A little over 18 months ago, an NME hosted blogpost pitted Ireland as the new home of punk. Now, terms like “lazy journalism” shouldn’t be tossed about willy-nilly but let’s be honest: ‘punk’ is too reductive a label for any of the bands it featured and apart from some or all of them having shared a stage at one point or another (and two of the bands having a particularly close relationship), the only thing they really have in common is that they’re Irish.

One of those bands, Silverbacks, stand out from the rest thanks to the warped, lean, artsy post-punk sound of the string of singles they released throughout the last couple of years. Crafted with the oversight of the very in-demand Daniel Fox (Girl Band); the Dublin quintet are distinguishable by their tasteful, tri-guitar threads and frontman Daniel O’Kelly’s sprechgesang vocal style. You might even argue that of the lot, they’re the most fun to listen to.

In light of the Marmite reception of aforementioned “post-post-punk revival” scene, ‘Fad’ makes for an interesting yet apt title for a debut album. Sonically raw and at times ferocious, it’s propped up by O’Kelly’s observational lyricism and infectious hooks.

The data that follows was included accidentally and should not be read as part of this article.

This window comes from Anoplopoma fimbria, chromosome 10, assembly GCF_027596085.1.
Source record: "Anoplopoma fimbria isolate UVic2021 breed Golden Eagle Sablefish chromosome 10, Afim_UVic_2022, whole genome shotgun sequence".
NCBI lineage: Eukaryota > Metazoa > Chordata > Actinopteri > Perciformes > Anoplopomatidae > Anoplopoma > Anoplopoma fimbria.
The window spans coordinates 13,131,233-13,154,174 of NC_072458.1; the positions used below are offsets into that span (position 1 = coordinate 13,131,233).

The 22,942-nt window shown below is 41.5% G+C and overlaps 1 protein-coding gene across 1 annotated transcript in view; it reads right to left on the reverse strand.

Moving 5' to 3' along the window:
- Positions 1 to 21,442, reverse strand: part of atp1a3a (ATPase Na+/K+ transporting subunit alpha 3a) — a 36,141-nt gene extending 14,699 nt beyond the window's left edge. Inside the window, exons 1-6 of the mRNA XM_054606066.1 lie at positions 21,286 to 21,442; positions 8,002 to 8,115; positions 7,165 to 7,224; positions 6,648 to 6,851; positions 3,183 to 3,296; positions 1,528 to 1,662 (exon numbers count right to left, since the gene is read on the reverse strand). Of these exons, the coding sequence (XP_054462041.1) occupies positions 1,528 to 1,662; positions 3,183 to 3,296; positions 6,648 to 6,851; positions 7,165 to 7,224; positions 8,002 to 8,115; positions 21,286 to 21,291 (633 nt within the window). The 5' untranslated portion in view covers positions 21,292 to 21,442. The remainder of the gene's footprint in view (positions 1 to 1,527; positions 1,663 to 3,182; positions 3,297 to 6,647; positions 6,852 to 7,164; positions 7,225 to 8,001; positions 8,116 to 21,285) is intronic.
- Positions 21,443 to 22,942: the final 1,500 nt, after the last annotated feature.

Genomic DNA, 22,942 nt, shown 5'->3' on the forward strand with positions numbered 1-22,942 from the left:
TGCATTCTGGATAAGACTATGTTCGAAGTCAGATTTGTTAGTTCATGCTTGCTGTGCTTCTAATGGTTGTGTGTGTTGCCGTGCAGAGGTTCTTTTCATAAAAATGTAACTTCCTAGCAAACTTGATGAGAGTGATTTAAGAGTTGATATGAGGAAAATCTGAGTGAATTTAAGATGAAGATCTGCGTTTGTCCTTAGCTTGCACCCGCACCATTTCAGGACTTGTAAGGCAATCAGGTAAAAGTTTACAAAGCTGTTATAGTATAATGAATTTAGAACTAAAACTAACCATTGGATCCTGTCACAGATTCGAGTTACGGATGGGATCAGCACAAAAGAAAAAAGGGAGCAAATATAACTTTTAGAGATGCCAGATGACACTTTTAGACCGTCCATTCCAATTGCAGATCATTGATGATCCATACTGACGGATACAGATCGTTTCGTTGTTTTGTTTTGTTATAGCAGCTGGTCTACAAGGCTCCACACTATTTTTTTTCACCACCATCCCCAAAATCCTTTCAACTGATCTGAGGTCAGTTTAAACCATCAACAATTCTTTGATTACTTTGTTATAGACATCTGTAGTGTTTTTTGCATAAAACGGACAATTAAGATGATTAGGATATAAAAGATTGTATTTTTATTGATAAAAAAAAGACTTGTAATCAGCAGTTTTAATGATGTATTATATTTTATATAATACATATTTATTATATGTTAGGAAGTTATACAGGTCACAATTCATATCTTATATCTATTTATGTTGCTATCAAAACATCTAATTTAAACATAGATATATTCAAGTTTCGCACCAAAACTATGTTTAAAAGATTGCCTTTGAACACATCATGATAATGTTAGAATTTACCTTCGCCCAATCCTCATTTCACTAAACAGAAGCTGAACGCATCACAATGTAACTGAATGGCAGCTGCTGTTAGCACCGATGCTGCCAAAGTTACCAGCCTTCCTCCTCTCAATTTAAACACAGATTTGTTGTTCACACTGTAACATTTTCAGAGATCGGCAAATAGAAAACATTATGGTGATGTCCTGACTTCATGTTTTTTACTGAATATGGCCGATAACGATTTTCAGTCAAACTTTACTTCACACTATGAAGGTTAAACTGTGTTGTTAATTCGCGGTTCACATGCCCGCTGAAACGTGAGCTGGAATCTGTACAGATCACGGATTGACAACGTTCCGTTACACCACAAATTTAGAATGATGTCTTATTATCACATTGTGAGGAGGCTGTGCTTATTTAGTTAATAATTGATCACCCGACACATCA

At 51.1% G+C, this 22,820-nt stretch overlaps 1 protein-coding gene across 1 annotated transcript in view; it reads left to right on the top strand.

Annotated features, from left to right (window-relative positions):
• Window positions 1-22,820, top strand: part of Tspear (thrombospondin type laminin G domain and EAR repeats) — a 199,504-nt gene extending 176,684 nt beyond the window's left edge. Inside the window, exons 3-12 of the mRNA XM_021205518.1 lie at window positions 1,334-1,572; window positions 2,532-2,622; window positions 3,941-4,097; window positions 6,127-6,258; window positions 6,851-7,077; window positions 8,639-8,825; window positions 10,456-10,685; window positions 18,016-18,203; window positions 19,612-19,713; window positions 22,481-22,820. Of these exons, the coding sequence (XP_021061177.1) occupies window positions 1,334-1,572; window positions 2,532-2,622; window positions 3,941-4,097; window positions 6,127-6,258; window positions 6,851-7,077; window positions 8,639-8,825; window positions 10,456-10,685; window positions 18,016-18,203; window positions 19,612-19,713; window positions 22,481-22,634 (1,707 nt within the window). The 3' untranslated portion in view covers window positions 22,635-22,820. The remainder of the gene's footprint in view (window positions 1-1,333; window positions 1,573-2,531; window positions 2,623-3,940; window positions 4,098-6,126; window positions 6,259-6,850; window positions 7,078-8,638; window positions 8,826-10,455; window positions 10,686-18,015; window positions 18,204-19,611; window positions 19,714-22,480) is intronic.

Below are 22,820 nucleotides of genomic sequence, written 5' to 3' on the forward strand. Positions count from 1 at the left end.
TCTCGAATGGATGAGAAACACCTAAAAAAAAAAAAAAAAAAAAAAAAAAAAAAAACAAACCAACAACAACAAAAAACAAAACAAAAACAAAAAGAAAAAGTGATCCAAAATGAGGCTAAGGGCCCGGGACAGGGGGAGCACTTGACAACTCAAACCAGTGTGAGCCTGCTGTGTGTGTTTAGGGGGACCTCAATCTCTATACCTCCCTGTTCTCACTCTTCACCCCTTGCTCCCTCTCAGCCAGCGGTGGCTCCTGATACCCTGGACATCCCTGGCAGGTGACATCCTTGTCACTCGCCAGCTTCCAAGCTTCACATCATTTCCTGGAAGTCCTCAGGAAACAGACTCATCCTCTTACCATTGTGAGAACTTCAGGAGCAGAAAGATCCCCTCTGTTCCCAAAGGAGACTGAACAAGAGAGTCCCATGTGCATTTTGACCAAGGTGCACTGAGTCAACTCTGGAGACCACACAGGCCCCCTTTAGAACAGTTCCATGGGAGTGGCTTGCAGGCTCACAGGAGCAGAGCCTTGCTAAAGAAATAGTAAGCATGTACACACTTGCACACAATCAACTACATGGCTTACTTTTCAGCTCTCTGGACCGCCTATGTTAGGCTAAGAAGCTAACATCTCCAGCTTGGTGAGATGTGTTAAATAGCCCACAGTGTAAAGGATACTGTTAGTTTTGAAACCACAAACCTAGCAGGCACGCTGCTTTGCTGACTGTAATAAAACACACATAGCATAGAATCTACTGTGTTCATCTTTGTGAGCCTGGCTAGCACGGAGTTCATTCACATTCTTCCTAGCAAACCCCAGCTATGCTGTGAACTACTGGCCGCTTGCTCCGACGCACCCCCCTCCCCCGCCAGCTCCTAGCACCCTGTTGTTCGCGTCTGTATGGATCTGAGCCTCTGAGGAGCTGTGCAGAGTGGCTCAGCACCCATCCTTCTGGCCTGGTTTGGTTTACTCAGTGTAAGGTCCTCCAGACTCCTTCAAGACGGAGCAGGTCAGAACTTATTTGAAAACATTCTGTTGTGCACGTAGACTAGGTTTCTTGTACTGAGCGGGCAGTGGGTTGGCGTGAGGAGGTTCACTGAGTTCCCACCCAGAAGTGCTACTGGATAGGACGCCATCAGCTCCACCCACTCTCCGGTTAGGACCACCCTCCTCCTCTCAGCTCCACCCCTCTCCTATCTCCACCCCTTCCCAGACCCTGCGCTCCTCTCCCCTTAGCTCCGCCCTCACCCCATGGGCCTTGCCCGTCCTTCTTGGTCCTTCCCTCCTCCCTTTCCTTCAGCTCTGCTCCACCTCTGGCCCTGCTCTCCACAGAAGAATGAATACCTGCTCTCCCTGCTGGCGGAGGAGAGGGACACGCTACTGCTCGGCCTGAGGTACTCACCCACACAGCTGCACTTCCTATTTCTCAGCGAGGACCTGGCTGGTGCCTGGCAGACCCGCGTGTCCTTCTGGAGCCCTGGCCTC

While the early ‘00s New York scene is an obvious reference point, you could argue that the ‘90s slacker pop trend is of equal importance to the band’s formula. The nihilistic, dry wit and laconic delivery of lines like “That wasn’t Jesus/That was just some fucker in a dressing gown” on highlight Drink It Down, or “There’s only one thing that’ll patch me up/But the DJ won’t play The Boys Are Back In Town” on Last Orders would make even the perpetually nonchalant Stephen Malkmus blush. If they wouldn’t, the prayer bell harmonics and whispers of “Korea” peppered all over Fad ’95 sure would.

The band’s triple guitar arrangement gives Fad most of its vitality. While not the most studied or technically deft guitar playing ever put to tape, licks are delicately interlocked and layered. Their counterpoints weave new substance and subtle intricacy to each track.

There is also a lot of diversity to enjoy – from the reluctant strut of Dunkirk and its catch and release groove which gives way to a wonderfully divergent, mathematical breakdown, to the vibrant, lush, disco-punk of Klub Silberrücken.

‘Fad’ is catchy and pointed, but a mere foundation. After all the hype and buzz, Silverbacks have created a collection of no-nonsense, snappy, memorable songs with an ironic and absurd self-awareness. Skirting around bouncy slacker pop, math rock and garage/post-punk revival sounds, it’s a record that never takes itself too seriously. Dunkirk pokes fun at using “every punk trick in the book / And you want it to go somewhere?” while even the album’s title could be seen to be poking fun at the buzz around the album, band or scene that birthed both. It doesn’t exactly reinvent the wheel, but it doesn’t have to. It knows that, anyway.